Division over bank as Australia caught between China and US
Michelle Grattan (TC) : Senior cabinet ministers are believed to be divided over whether Australia should sign up to an internationally funded infrastructure development bank that China is set to launch next month.
Treasurer Joe Hockey is open to the idea of Australia joining the Asian Infrastructure Investment Bank but Foreign Minister Julie Bishop is opposed. It is understood that Trade and Investment Minister Andrew Robb believes the proposal has merit and could add value to the region.
Australia has been under pressure from the United States not to participate in the new bank.
The position of Prime Minister Tony Abbott is unclear on the issue, that could have ramifications for the final days of bedding down the Australia-China free trade agreement which the government wants concluded this year and preferably by the G20 leaders meeting in Brisbane next month.
The Chinese plan is being viewed internationally in the wider geopolitical context of Chinese-US competition in the region. The Americans, who see the bank as potentially a way of China increasing its clout with countries in southeast Asia, have been strongly lobbying Australia to keep out of it.
The issue is to come before cabinet imminently, as China plans to announce the bank at the APEC summit, which will be held in Beijing in November. Hockey will be in Beijing next week for the APEC finance ministers meeting, where the bank will be a topic of discussion.
The bank fits in with Hockey’s pitch to G20 finance ministers that it is vital to get more investment in infrastructure to increase growth. Australia is promoting a target of lifting global growth by 2% over five years above what it would otherwise be. G20 countries have submitted individual action plans for growth, which heavily feature infrastructure development.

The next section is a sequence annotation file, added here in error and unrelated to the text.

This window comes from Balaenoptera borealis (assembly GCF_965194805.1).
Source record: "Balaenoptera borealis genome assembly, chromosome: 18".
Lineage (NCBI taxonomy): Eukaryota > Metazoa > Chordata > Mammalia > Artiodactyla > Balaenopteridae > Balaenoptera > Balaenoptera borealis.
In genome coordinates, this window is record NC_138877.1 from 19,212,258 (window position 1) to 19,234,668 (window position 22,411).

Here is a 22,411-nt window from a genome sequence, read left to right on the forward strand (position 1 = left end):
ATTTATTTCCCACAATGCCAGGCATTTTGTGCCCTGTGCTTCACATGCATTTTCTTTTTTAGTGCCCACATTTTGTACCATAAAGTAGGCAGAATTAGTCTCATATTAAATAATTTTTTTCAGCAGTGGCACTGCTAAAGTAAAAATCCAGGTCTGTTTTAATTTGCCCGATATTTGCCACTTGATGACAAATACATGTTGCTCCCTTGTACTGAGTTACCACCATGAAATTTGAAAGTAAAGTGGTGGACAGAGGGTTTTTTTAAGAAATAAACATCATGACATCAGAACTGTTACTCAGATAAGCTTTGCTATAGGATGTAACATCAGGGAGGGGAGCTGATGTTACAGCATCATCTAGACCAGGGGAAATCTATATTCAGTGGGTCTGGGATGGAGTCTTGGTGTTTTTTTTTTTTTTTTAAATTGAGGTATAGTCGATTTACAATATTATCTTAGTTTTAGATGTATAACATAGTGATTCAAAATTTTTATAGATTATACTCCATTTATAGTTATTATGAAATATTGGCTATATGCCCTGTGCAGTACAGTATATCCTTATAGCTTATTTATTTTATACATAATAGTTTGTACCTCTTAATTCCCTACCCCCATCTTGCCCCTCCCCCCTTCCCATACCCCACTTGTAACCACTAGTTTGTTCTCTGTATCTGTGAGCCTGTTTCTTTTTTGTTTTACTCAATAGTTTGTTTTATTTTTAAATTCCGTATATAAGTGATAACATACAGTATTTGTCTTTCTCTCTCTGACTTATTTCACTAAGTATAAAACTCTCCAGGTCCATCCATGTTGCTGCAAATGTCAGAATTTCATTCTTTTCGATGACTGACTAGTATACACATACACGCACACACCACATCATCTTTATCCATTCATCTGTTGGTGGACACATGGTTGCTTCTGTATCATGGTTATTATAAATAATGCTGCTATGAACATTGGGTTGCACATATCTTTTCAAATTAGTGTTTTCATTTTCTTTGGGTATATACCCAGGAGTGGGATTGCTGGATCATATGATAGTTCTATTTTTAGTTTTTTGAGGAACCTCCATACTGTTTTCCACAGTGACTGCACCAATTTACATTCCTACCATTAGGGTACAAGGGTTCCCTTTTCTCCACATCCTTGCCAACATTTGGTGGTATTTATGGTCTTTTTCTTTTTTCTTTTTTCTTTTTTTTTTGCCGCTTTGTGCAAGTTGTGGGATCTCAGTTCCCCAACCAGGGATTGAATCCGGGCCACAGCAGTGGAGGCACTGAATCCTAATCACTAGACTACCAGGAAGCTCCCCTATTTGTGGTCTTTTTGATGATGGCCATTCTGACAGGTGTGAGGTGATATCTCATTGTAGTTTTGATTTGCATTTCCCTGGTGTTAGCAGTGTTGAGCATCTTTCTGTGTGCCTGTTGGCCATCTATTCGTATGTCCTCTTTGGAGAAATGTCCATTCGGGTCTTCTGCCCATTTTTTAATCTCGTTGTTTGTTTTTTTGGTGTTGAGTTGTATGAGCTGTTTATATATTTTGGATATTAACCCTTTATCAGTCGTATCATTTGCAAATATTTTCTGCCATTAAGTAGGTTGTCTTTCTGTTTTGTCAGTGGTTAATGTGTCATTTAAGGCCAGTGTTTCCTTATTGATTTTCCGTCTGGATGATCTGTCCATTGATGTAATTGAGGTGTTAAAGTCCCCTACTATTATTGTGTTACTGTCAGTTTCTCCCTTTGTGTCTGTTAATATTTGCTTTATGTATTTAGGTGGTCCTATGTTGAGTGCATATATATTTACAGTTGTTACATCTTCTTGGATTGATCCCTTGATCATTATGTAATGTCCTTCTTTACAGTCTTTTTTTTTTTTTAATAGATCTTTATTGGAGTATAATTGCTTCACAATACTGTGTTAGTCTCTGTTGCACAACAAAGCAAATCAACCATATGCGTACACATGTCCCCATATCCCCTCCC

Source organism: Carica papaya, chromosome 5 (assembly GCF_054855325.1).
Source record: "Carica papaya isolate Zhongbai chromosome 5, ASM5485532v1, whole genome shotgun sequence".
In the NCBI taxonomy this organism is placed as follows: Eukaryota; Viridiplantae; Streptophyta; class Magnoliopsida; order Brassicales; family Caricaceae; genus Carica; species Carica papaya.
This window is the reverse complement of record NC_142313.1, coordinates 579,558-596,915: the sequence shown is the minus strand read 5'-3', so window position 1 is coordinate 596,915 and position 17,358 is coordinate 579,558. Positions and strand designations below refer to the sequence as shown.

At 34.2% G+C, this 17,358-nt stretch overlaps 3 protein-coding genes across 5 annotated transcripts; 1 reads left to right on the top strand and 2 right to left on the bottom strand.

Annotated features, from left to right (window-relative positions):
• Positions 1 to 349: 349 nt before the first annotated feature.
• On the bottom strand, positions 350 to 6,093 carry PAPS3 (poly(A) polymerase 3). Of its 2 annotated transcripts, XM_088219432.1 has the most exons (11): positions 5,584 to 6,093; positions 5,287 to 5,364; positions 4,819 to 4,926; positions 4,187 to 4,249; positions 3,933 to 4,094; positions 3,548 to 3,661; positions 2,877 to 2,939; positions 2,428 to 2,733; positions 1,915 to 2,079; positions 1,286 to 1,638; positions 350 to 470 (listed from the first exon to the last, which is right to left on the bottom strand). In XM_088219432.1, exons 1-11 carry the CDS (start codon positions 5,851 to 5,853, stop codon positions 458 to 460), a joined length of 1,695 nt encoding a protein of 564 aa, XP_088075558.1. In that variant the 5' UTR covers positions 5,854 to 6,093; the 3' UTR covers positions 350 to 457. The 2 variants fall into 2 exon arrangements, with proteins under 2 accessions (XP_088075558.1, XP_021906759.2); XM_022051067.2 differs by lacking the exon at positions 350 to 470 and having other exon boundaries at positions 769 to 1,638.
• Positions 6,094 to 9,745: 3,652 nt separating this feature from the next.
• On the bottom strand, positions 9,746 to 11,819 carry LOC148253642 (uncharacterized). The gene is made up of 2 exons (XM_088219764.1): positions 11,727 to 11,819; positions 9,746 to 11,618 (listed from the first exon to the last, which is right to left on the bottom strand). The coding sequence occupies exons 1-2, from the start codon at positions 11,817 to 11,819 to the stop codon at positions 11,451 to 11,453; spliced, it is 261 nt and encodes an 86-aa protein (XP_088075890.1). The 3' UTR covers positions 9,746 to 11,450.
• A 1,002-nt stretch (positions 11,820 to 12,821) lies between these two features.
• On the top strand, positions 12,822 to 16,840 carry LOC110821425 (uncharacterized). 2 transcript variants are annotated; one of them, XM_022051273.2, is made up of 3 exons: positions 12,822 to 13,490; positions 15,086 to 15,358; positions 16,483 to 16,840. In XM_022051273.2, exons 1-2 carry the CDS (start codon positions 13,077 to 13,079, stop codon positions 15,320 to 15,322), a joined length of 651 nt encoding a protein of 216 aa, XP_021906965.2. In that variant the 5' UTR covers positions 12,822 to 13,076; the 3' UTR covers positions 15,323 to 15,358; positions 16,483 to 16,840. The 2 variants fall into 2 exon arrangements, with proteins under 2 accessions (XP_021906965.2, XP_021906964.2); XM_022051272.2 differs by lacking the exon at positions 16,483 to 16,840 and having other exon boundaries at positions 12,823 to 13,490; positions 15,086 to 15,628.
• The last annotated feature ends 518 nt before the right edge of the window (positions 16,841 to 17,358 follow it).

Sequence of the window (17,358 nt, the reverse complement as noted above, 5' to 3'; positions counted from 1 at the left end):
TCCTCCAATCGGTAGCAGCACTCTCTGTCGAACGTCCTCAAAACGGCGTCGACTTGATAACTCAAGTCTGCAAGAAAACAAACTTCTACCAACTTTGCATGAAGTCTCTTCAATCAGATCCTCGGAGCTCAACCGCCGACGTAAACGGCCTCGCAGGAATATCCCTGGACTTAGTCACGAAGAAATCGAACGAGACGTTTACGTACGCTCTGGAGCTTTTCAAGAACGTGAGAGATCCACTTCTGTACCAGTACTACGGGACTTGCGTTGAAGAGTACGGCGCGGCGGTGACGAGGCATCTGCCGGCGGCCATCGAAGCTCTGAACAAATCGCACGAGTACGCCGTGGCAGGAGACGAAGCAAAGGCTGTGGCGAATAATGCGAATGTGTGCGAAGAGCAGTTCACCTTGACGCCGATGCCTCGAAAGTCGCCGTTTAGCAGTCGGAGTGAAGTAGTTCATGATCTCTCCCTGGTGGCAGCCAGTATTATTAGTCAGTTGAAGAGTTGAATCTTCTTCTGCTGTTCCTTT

It is understood that Hockey has argued that if Australia is to have any influence with the new institution, it needs to be in it.
But Bishop maintains that the bank has potential governance problems, and it could become a slush fund for China to pursue its strategic interests in the region, with Australia ending up with no sway in a body into which it had put capital.
The bank would offer funds to underdeveloped countries in the region for projects in areas such as energy, telecommunications and transport. China says it will contribute much of the initial $US50 billion.
An article in the New York Times earlier this month reported that Americans officials had lobbied against the development bank “with unexpected determination and engaged in a vigorous campaign to persuade important allies to shun the project”.
“The dispute, the latest manifestation of Chinese-American competition in Asia, could escalate in coming weeks, as Beijing pushes to confirm South Korea and Australia as founding partners of the bank in time for [President Xi Jinping] to formally announce it at a summit meeting of Asian leaders in November. President Obama is scheduled to attend the meeting, and Washington is pressing the two countries to reject the Chinese plan,” the NYT article said.
China had asked dozens of nations to contribute funds, and hoped it would become a global institution that rivalled the World Bank.
“To give it broader scope, the Chinese have invited and won the support of some wealthy Middle East nations, including Qatar and Saudi Arabia. But if Washington persuades South Korea and Australia to abstain, it would all but ensure membership in the bank would be limited to smaller countries, depriving it of the prestige and respectability the Chinese seek,” the article said.
The US is arguing that the new body would undercut the World Bank and compromise environmental standards. But supporters of the Chinese plan point to the need for development and capital in the region.
Michelle Grattan, The Conversation